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A randomised controlled trial of six weeks of home enteral nutrition versus standard care after oesophagectomy or total gastrectomy for cancer: report on a pilot and feasibility study..pdf (817.18 kB)

A randomised controlled trial of six weeks of home enteral nutrition versus standard care after oesophagectomy or total gastrectomy for cancer: report on a pilot and feasibility study

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posted on 2015-12-02, 09:39 authored by David J. Bowrey, Melanie Baker, V. Halliday, A. L. Thomas, R. Pulikottil-Jacob, Karen Smith, Tom Morris, Arne Ring
BACKGROUND: Poor nutrition in the first months after oesophago-gastric resection is a contributing factor to the reduced quality of life seen in these patients. The aim of this pilot and feasibility study was to ascertain the feasibility of conducting a multi-centre randomised controlled trial to evaluate routine home enteral nutrition in these patients. METHODS: Patients undergoing oesophagectomy or total gastrectomy were randomised to either six weeks of home feeding through a jejunostomy (intervention), or treatment as usual (control). Intervention comprised overnight feeding, providing 50 % of energy and protein requirements, in addition to usual oral intake. Primary outcome measures were recruitment and retention rates at six weeks and six months. Nutritional intake, nutritional parameters, quality of life and healthcare costs were also collected. Interviews were conducted with a sample of participants, to ascertain patient and carer experiences. RESULTS: Fifty-four of 112 (48 %) eligible patients participated in the study over the 20 months. Study retention at six weeks was 41/54 patients (76 %) and at six months was 36/54 (67 %). At six weeks, participants in the control group had lost on average 3.9 kg more than participants in the intervention group (95 % confidence interval [CI] 1.6 to 6.2). These differences remained evident at three months (mean difference 2.5 kg, 95 % CI -0.5 to 5.6) and at six months (mean difference 2.5 kg, 95 % CI -1.2 to 6.1). The mean values observed in the intervention group for mid arm circumference, mid arm muscle circumference, triceps skin fold thickness and right hand grip strength were greater than for the control group at all post hospital discharge time points. The economic evaluation suggested that it was feasible to collect resource use and EQ-5D data for a full cost-effectiveness analysis. Thematic analysis of 15 interviews identified three main themes related to the intervention and the trial: 1) a positive experience, 2) the reasons for taking part, and 3) uncertainty of the study process. CONCLUSIONS: This study demonstrated that home enteral feeding by jejunostomy was feasible, safe and acceptable to patients and their carers. Whether home enteral feeding as 'usual practice' is a cost-effective therapy would require confirmation in an appropriately powered, multi-centre study. TRIAL REGISTRATION: UK Clinical Research Network ID 12447 (main trial, first registered 30 May 2012); UK Clinical Research Network ID 13361 (qualitative substudy, first registered 30 May 2012); ClinicalTrials.gov NCT01870817 (first registered 28 May 2013).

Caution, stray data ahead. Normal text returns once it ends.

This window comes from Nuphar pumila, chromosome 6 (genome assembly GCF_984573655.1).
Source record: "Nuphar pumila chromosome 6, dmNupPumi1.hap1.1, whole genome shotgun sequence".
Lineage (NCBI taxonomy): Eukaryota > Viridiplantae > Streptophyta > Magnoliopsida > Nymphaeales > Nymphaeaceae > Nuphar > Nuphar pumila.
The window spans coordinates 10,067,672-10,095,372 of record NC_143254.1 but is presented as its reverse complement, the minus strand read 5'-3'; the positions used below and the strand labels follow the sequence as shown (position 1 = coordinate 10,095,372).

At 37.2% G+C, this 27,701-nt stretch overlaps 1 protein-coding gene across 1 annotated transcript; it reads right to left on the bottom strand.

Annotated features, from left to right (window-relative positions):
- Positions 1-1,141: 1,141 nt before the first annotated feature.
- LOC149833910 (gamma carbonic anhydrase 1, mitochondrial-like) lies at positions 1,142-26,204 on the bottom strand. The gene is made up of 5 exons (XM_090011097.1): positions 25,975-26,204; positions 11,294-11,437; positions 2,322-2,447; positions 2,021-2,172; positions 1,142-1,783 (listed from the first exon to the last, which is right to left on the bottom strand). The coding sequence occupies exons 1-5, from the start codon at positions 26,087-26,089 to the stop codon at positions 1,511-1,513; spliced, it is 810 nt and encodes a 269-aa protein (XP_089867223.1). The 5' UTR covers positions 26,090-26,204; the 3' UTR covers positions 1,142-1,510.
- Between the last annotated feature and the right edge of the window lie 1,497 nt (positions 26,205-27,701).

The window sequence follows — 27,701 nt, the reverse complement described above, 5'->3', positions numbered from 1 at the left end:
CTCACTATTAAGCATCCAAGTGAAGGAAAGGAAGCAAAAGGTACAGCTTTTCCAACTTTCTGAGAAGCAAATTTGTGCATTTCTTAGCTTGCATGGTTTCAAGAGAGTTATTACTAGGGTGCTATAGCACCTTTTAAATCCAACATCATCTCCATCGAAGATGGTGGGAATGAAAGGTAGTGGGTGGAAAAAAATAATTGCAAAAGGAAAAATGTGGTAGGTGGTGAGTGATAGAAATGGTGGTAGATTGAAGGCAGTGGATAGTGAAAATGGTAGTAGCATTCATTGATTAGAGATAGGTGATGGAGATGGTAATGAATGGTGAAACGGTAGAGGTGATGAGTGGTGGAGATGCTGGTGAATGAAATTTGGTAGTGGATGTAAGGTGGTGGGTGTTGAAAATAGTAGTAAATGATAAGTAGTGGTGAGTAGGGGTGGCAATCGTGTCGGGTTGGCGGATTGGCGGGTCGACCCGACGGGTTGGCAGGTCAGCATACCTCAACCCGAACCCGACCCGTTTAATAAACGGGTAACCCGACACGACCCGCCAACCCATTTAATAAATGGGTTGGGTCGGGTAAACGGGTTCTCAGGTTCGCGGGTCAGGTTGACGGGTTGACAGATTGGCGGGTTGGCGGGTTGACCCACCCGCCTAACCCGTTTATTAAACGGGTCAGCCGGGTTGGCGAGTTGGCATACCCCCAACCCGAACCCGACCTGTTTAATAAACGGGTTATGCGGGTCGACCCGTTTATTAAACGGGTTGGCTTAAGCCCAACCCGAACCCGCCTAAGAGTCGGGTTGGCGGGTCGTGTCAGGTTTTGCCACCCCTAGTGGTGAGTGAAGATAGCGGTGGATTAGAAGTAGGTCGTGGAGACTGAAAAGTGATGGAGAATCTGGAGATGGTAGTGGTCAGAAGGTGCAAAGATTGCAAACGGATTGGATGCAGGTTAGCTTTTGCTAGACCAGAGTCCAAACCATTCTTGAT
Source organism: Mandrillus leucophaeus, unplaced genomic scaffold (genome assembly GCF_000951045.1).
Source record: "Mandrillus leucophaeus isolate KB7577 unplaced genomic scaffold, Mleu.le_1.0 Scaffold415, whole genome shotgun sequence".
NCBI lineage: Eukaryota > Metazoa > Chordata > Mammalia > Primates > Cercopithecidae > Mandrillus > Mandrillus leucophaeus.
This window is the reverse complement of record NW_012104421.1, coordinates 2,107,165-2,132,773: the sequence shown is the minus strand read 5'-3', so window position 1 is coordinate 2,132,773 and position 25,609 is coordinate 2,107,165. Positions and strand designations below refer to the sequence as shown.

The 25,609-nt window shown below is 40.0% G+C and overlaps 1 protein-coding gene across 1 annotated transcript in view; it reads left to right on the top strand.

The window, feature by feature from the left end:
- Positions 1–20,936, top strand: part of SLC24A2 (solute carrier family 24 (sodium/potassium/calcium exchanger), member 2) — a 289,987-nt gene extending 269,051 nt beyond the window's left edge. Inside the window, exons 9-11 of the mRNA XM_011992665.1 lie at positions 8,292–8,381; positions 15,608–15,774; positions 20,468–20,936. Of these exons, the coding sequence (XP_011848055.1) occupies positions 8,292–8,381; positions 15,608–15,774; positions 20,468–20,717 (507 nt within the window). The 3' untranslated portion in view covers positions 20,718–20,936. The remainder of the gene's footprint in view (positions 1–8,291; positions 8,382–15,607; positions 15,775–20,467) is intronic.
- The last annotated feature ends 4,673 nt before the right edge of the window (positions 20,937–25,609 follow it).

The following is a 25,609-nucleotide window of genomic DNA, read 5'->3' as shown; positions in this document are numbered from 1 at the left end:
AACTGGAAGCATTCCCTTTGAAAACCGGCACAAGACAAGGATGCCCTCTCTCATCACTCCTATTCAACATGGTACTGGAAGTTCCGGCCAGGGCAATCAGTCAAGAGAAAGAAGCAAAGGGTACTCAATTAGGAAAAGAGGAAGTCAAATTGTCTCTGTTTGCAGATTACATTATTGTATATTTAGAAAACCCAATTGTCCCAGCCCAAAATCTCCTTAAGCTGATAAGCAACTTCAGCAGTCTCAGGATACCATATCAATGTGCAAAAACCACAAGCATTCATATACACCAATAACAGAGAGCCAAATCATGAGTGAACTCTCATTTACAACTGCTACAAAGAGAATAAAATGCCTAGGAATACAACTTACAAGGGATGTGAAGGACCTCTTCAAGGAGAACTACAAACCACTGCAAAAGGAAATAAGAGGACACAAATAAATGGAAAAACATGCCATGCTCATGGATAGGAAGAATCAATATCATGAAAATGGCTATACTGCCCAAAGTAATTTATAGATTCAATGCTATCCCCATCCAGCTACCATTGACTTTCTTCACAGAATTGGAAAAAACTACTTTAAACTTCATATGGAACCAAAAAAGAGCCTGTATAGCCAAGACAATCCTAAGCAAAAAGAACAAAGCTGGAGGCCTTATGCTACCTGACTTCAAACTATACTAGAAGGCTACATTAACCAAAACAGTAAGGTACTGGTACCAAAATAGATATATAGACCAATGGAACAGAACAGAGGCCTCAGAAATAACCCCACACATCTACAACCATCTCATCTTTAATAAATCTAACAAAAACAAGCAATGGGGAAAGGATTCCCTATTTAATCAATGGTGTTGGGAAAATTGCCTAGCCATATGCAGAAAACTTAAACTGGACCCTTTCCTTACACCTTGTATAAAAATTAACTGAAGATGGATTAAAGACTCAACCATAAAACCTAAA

History

Citation

Trials, 2015, 16 (1) : 531

Author affiliation

/Organisation/COLLEGE OF MEDICINE, BIOLOGICAL SCIENCES AND PSYCHOLOGY/School of Medicine/Department of Health Sciences

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  • VoR (Version of Record)

Published in

Trials

eissn

1745-6215

Acceptance date

2015-11-12

Copyright date

2015

Available date

2015-12-02

Publisher version

http://www.trialsjournal.com/content/16/1/531

Language

en

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